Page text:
When I was a mere tadpole in the real estate industry, one of my earliest learning experiences was about St Louis school rankings. I grew up in a small town. We had 2 high schools, the public high school and the Catholic high school. No one ever mentioned rankings or ratings – it was simply are you going Catholic or Public.
When I started selling real estate, I recall that we had a rather primitive (by today’s standards) method of looking up the ratings of schools. Therefore, when I had a client with special needs I would call on my friend MaryLynn Skyles to give me additional guidance. One of her constant warnings to me was that choosing a school is not only in the numbers. It is a very personal decision and child specific. This was very important advice because I really wanted my child to be in a socio-economically diverse school system. The “culture and climate” of the school was as important to me as the numbers.
School ranking is based on analysis of key statistics and data from the U.S. Department of Education. Ranking factors include state test scores, college readiness, graduation rates, SAT/ACT scores, teacher quality, and high school ratings. There are several different resources with school rankings : Niche, US News Best High Schools, GreatSchools.Org, SchoolDigger.com. When looking at these statistics make sure to look at the methodology that is used for the rankings of each particular organization. Each ranking system uses different weighting system and different stats.
Here is a sample from Niche for the state of Missouri Best Public High Schools for 2019:
Links to school rankings: US NEWS Best Missouri Schools; Best Public High Schools in Missouri (Niche); Best Private High Schools In Missouri (Niche); SchoolDigger Best Public Schools In St Louis; GreatSchools.org St Louis Schools.
An article in US News and World Report provides insight to parents as to what to look at when analyzing the rankings of schools. The US News article recommends that when parents look at the rankings the number of Advanced Placement or dual-credit courses offered gives an indication of what is expected of students and whether the school will challenge your child. Graduation rates and college placement statistics reveal how successful a school is at seeing students through to the next level.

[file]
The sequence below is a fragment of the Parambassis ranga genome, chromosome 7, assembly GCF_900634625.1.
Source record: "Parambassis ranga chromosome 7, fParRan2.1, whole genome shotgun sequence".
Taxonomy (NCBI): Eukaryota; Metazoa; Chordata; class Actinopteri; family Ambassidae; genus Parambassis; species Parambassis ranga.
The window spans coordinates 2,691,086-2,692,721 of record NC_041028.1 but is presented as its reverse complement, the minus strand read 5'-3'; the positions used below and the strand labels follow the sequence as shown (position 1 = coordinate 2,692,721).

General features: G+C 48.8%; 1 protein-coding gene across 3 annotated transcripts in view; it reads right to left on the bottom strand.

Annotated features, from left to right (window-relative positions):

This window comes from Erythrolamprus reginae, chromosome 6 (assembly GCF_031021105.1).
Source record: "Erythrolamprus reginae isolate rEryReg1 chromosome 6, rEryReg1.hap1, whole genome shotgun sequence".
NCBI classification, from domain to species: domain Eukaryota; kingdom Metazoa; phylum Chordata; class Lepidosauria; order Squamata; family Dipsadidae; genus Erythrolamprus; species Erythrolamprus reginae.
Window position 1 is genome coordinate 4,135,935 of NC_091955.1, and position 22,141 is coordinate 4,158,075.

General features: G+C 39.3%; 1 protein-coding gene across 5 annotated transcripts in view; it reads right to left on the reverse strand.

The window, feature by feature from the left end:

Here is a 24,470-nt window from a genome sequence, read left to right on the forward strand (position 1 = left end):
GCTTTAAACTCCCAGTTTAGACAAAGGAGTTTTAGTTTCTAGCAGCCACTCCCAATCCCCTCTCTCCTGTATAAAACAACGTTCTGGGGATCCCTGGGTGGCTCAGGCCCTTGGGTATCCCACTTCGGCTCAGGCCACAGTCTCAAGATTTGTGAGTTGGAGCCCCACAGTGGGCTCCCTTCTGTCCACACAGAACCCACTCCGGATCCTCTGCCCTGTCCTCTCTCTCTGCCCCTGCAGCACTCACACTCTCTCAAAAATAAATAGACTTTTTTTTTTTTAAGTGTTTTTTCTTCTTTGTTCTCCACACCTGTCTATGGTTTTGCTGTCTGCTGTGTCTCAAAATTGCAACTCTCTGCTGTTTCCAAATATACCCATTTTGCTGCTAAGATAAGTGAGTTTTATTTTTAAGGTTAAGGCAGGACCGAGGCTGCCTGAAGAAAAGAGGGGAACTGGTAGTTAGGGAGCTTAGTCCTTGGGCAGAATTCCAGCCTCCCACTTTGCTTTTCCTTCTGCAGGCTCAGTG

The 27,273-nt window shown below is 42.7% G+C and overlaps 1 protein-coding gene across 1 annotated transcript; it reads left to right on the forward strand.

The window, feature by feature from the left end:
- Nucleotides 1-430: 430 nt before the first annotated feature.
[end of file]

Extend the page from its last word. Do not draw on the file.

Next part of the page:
- Are you greeted? Standing in the hallway in between classes can reveal a lot, including students’ moods and how the teens treat one another.
- How are classrooms set up? There is no right or wrong way to arrange a classroom, but how the room is organized should align with what students are expected to accomplish, says Hadley Ruggles, former head of school at charter school BASIS Scottsdale.
- Do teachers listen? Parents should expect to see a lot of student-teacher interaction when touring a school, says Reford, from BASIS Independent Schools.
- What’s on the PTA calendar? Parent engagement is almost as important as student engagement, says Ruggles from BASIS in Silicon Valley. (CNN news)
This same article recommends that parents explore these four questions when determining the culture and climate of the school.
The school district in which you buy your home has a big impact on your real estate investment. It is good advice to buyers with and without children to consider the stability of the community by analyzing the school district as a part of the buying decision.
Clearly, though, consumer demand is large enough that we can conclude that good schools do increase home values in some measure. Half of the home-buying population is willing to pay more than their intended budget to get into the right school district, and more than half would give up other amenities. Making a decision on buying a home should definitely include an analysis of the school district, even for buyers who don’t intend to send children to those schools. Good schools provide stability for a community, and that’s good for the property values of everyone who lives nearby. (Source)